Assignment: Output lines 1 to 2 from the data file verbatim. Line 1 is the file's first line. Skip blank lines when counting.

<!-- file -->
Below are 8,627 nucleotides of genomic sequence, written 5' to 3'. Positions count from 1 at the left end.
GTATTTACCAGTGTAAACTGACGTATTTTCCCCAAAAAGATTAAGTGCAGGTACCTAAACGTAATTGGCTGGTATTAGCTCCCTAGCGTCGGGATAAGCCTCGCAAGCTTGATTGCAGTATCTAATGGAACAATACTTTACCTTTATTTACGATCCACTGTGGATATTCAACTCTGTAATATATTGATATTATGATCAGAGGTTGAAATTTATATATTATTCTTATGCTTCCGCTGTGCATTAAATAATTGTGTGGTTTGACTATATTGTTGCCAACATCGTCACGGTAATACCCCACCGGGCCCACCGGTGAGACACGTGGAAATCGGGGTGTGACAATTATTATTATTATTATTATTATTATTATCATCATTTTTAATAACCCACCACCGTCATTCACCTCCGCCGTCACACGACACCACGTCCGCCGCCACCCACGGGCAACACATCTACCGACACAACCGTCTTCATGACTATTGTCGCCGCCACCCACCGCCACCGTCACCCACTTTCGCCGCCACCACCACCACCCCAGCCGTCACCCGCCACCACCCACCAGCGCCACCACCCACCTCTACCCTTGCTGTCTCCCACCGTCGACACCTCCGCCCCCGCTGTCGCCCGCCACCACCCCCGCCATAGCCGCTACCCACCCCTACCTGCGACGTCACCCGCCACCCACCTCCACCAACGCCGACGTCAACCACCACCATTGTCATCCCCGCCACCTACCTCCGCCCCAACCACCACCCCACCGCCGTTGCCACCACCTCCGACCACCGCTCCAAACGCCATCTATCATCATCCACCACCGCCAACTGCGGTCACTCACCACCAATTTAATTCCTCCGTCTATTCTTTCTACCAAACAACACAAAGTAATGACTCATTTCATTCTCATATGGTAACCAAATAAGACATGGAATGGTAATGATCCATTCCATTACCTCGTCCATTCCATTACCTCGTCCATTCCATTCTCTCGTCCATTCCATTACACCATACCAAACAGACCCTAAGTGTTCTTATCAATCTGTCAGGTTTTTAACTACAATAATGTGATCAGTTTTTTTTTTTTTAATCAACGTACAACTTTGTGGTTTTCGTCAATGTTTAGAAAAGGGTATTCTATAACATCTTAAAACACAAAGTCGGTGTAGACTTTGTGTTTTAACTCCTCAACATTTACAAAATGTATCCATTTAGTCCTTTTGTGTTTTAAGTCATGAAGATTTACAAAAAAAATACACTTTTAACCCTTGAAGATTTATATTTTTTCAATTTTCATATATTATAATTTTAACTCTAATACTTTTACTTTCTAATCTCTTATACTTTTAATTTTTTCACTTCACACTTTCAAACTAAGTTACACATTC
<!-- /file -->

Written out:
Below are 8,627 nucleotides of genomic sequence, written 5' to 3'. Positions count from 1 at the left end.
GTATTTACCAGTGTAAACTGACGTATTTTCCCCAAAAAGATTAAGTGCAGGTACCTAAACGTAATTGGCTGGTATTAGCTCCCTAGCGTCGGGATAAGCCTCGCAAGCTTGATTGCAGTATCTAATGGAACAATACTTTACCTTTATTTACGATCCACTGTGGATATTCAACTCTGTAATATATTGATATTATGATCAGAGGTTGAAATTTATATATTATTCTTATGCTTCCGCTGTGCATTAAATAATTGTGTGGTTTGACTATATTGTTGCCAACATCGTCACGGTAATACCCCACCGGGCCCACCGGTGAGACACGTGGAAATCGGGGTGTGACAATTATTATTATTATTATTATTATTATTATCATCATTTTTAATAACCCACCACCGTCATTCACCTCCGCCGTCACACGACACCACGTCCGCCGCCACCCACGGGCAACACATCTACCGACACAACCGTCTTCATGACTATTGTCGCCGCCACCCACCGCCACCGTCACCCACTTTCGCCGCCACCACCACCACCCCAGCCGTCACCCGCCACCACCCACCAGCGCCACCACCCACCTCTACCCTTGCTGTCTCCCACCGTCGACACCTCCGCCCCCGCTGTCGCCCGCCACCACCCCCGCCATAGCCGCTACCCACCCCTACCTGCGACGTCACCCGCCACCCACCTCCACCAACGCCGACGTCAACCACCACCATTGTCATCCCCGCCACCTACCTCCGCCCCAACCACCACCCCACCGCCGTTGCCACCACCTCCGACCACCGCTCCAAACGCCATCTATCATCATCCACCACCGCCAACTGCGGTCACTCACCACCAATTTAATTCCTCCGTCTATTCTTTCTACCAAACAACACAAAGTAATGACTCATTTCATTCTCATATGGTAACCAAATAAGACATGGAATGGTAATGATCCATTCCATTACCTCGTCCATTCCATTACCTCGTCCATTCCATTCTCTCGTCCATTCCATTACACCATACCAAACAGACCCTAAGTGTTCTTATCAATCTGTCAGGTTTTTAACTACAATAATGTGATCAGTTTTTTTTTTTTTAATCAACGTACAACTTTGTGGTTTTCGTCAATGTTTAGAAAAGGGTATTCTATAACATCTTAAAACACAAAGTCGGTGTAGACTTTGTGTTTTAACTCCTCAACATTTACAAAATGTATCCATTTAGTCCTTTTGTGTTTTAAGTCATGAAGATTTACAAAAAAAATACACTTTTAACCCTTGAAGATTTATATTTTTTCAATTTTCATATATTATAATTTTAACTCTAATACTTTTACTTTCTAATCTCTTATACTTTTAATTTTTTCACTTCACACTTTCAAACTAAGTTACACATTC